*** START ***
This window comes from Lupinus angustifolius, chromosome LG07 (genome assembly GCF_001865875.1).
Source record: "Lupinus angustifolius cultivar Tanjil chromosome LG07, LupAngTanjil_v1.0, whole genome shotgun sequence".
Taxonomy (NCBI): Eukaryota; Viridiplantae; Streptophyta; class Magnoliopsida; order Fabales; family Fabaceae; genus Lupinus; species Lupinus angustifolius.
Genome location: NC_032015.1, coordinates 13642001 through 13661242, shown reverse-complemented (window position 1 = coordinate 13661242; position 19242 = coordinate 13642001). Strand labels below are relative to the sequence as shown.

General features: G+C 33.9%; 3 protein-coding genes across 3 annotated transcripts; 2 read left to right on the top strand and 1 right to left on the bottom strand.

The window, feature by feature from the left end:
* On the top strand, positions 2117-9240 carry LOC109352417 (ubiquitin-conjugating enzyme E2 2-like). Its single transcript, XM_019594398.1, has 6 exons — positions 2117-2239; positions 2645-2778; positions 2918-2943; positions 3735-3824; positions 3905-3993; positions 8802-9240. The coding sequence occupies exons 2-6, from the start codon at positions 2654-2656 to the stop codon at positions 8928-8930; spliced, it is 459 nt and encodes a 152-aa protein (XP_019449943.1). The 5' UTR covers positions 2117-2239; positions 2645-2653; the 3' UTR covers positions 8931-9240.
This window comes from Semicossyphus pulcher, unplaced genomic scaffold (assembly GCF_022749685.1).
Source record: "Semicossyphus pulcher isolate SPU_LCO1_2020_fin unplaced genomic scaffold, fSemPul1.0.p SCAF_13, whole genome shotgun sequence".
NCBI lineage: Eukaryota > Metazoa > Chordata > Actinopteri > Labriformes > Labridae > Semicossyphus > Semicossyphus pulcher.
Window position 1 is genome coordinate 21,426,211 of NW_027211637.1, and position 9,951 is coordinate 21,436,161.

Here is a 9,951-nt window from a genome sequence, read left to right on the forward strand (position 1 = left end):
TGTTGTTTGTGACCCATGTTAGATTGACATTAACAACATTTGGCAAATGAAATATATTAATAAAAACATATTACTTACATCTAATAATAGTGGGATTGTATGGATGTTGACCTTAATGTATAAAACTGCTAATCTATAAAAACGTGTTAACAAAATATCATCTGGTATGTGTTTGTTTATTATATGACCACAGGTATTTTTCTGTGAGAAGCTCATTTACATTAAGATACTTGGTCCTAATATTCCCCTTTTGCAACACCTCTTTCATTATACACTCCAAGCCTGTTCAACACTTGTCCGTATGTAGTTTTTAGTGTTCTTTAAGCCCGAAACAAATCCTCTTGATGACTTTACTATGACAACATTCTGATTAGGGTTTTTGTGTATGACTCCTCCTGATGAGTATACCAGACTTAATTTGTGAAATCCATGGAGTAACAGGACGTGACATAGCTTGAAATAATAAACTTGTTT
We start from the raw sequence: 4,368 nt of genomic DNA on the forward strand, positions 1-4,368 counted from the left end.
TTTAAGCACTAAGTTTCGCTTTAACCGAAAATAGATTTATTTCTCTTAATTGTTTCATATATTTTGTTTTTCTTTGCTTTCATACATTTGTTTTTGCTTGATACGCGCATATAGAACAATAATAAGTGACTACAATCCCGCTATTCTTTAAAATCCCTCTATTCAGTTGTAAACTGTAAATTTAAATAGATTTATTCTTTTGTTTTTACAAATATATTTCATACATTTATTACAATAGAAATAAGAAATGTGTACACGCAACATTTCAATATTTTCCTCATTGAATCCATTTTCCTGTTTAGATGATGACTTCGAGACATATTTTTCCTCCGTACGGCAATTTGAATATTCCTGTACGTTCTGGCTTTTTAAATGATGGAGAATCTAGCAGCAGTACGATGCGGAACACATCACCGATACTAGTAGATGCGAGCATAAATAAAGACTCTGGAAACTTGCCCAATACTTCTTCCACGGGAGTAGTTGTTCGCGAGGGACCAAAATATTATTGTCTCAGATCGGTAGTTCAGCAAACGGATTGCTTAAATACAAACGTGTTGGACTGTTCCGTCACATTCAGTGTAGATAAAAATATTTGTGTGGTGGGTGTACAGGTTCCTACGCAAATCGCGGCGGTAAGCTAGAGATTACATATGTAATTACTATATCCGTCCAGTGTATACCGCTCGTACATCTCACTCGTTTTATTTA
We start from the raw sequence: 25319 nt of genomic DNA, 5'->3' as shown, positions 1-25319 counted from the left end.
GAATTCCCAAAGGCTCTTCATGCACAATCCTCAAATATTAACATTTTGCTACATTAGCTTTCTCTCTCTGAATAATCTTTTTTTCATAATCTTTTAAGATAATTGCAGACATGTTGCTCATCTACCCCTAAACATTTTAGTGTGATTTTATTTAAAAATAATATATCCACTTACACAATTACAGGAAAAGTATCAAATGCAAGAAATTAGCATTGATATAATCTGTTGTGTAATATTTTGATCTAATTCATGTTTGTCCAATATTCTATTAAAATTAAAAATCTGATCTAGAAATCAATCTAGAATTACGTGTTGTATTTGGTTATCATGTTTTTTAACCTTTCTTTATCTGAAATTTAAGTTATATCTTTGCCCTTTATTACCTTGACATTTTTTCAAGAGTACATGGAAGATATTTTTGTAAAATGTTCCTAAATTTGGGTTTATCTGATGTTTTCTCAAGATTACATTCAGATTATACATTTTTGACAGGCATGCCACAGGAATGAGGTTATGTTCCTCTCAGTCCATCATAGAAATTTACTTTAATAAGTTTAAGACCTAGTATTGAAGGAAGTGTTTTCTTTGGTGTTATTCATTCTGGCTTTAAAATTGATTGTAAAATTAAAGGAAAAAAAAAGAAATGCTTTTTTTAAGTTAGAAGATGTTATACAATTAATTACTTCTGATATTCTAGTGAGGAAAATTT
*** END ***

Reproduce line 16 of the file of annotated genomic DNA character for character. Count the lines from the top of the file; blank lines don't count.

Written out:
We start from the raw sequence: 25319 nt of genomic DNA, 5'->3' as shown, positions 1-25319 counted from the left end.